The fascinating - and terrifying - case of Steven Avery continues to elicit the attention of the world and another new development suggests that the 'murderer' may be set to walk free in the coming months.
Avery hasn't been out of the headlines since the surprise success of the Netflix documentary series Making a Murderer. Broadcast late last year, it told the story of a man wrongly convicted of rape; released after serving 18 years in jail, he was then charged and convicted of the murder of a photographer, Teresa Halbach, shortly after suing the Manitowoc County and its sheriff for $36m in damages.
The documentary looked back at the case and appeared to show a host of assumptions and missteps by the prosecution, strongly suggesting that Avery's second conviction was flawed. Following the show, a new legal team, led by the renowned Kathleen Zellner, was appointed, and a fresh appeal for a new trial filed - with that appeal set to go to court in under 30 days.
Naturally, this has led to all manner of speculation concerning new evidence and new approaches. While Avery and Zellner have tended to avoid interviews, the latter has been tweeting regularly about her progress. Now, an intriguing update suggests something important has arisen:
According to reports, a team of crack forensics experts have been combing Avery Salvage Yard and using the most technologically-advanced 'Luminol' testing, with the aim of proving that Ms Halbach was not killed in either the garage, or his trailer, as was claimed in court back in 2006.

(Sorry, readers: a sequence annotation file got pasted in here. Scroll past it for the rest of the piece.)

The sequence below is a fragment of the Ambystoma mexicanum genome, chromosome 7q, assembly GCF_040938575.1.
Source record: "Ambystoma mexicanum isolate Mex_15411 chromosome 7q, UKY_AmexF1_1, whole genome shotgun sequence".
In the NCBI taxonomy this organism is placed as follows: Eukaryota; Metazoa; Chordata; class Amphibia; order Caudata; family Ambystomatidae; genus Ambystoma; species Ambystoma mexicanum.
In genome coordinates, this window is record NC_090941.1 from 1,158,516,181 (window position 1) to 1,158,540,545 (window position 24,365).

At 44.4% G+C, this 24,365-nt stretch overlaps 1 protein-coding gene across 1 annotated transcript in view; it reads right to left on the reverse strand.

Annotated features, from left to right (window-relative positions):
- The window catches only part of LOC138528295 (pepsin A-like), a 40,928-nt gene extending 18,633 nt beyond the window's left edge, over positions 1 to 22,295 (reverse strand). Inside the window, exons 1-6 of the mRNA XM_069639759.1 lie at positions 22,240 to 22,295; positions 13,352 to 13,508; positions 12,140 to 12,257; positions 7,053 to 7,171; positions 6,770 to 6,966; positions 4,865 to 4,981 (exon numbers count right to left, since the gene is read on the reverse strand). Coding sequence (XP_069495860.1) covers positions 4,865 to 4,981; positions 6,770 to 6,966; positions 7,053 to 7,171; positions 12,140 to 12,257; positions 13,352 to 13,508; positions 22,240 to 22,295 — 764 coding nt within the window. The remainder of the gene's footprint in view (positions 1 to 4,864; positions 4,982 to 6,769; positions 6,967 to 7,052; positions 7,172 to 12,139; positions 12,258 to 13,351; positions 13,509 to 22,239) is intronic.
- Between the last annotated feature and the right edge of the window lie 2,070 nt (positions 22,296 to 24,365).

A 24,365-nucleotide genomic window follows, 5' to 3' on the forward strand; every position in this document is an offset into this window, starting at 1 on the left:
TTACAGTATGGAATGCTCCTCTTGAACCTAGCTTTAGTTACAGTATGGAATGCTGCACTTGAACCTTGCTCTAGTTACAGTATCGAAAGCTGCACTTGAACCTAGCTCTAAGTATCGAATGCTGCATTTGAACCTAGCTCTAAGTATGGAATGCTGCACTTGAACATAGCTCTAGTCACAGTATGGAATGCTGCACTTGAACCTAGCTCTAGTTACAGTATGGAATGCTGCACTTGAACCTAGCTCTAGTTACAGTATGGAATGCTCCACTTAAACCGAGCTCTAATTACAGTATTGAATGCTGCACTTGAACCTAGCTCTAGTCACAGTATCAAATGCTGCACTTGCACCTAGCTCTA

Zellner has stated: “We are continuing to examine every aspect of Mr Avery’s case and all of his legal options. We are confident Mr Avery’s conviction will be vacated when we present the new evidence and results of our work to the appropriate court.”
Luminol testing is used to find blood not visible to the naked eye; according to the Bureau of Criminal Apprehension, scientists can "take advantage of the luminol reaction to locate potential blood evidence that would be undetectable through visual examination. The light, or luminescence, emitted in the luminol reaction is thought to result when an oxidizing agent, such as blood, catalyzes the oxidation of luminol by hydrogen peroxide in a basic solution."
No blood was found in Mr Avery's home or garage, but traces of it were found in her car, a Toyota Rav 4. Presumably, the new testing will prove beyond all reasonable doubt that the claim of death occurring in the garage or trailer was false - which would open up questions about the whole case; perhaps enough to demand a retrial.
The Avery family and Zellner have been carefully controlling matters in order to prevent a media circus, but the statements she has made - via Twitter and one interview with TheLipTV suggest that she is increasingly confident of a positive result in court for Avery.